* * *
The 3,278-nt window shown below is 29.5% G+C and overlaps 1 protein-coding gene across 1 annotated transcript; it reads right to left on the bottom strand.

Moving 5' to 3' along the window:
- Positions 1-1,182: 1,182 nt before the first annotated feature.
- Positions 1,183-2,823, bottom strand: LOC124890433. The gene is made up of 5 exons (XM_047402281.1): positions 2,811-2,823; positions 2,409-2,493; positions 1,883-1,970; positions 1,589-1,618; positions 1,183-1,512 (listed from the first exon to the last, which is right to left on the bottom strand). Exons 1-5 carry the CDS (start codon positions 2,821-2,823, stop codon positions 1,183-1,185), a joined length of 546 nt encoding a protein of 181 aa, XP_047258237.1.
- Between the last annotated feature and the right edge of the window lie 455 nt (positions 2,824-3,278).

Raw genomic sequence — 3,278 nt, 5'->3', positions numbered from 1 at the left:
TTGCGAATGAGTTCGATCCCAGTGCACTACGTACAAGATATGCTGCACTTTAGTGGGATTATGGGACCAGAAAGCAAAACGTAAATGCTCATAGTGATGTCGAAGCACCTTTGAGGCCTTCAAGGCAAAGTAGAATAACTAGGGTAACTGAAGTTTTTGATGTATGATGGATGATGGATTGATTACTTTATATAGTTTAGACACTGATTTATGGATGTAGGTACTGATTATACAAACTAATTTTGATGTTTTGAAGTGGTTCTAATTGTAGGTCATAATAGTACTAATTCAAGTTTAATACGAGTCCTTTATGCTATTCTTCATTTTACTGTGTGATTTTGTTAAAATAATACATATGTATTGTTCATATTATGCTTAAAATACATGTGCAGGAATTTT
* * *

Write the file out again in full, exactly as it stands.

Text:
The 3,278-nt window shown below is 29.5% G+C and overlaps 1 protein-coding gene across 1 annotated transcript; it reads right to left on the bottom strand.

Moving 5' to 3' along the window:
- Positions 1-1,182: 1,182 nt before the first annotated feature.
- Positions 1,183-2,823, bottom strand: LOC124890433. The gene is made up of 5 exons (XM_047402281.1): positions 2,811-2,823; positions 2,409-2,493; positions 1,883-1,970; positions 1,589-1,618; positions 1,183-1,512 (listed from the first exon to the last, which is right to left on the bottom strand). Exons 1-5 carry the CDS (start codon positions 2,821-2,823, stop codon positions 1,183-1,185), a joined length of 546 nt encoding a protein of 181 aa, XP_047258237.1.
- Between the last annotated feature and the right edge of the window lie 455 nt (positions 2,824-3,278).

Raw genomic sequence — 3,278 nt, 5'->3', positions numbered from 1 at the left:
TTGCGAATGAGTTCGATCCCAGTGCACTACGTACAAGATATGCTGCACTTTAGTGGGATTATGGGACCAGAAAGCAAAACGTAAATGCTCATAGTGATGTCGAAGCACCTTTGAGGCCTTCAAGGCAAAGTAGAATAACTAGGGTAACTGAAGTTTTTGATGTATGATGGATGATGGATTGATTACTTTATATAGTTTAGACACTGATTTATGGATGTAGGTACTGATTATACAAACTAATTTTGATGTTTTGAAGTGGTTCTAATTGTAGGTCATAATAGTACTAATTCAAGTTTAATACGAGTCCTTTATGCTATTCTTCATTTTACTGTGTGATTTTGTTAAAATAATACATATGTATTGTTCATATTATGCTTAAAATACATGTGCAGGAATTTT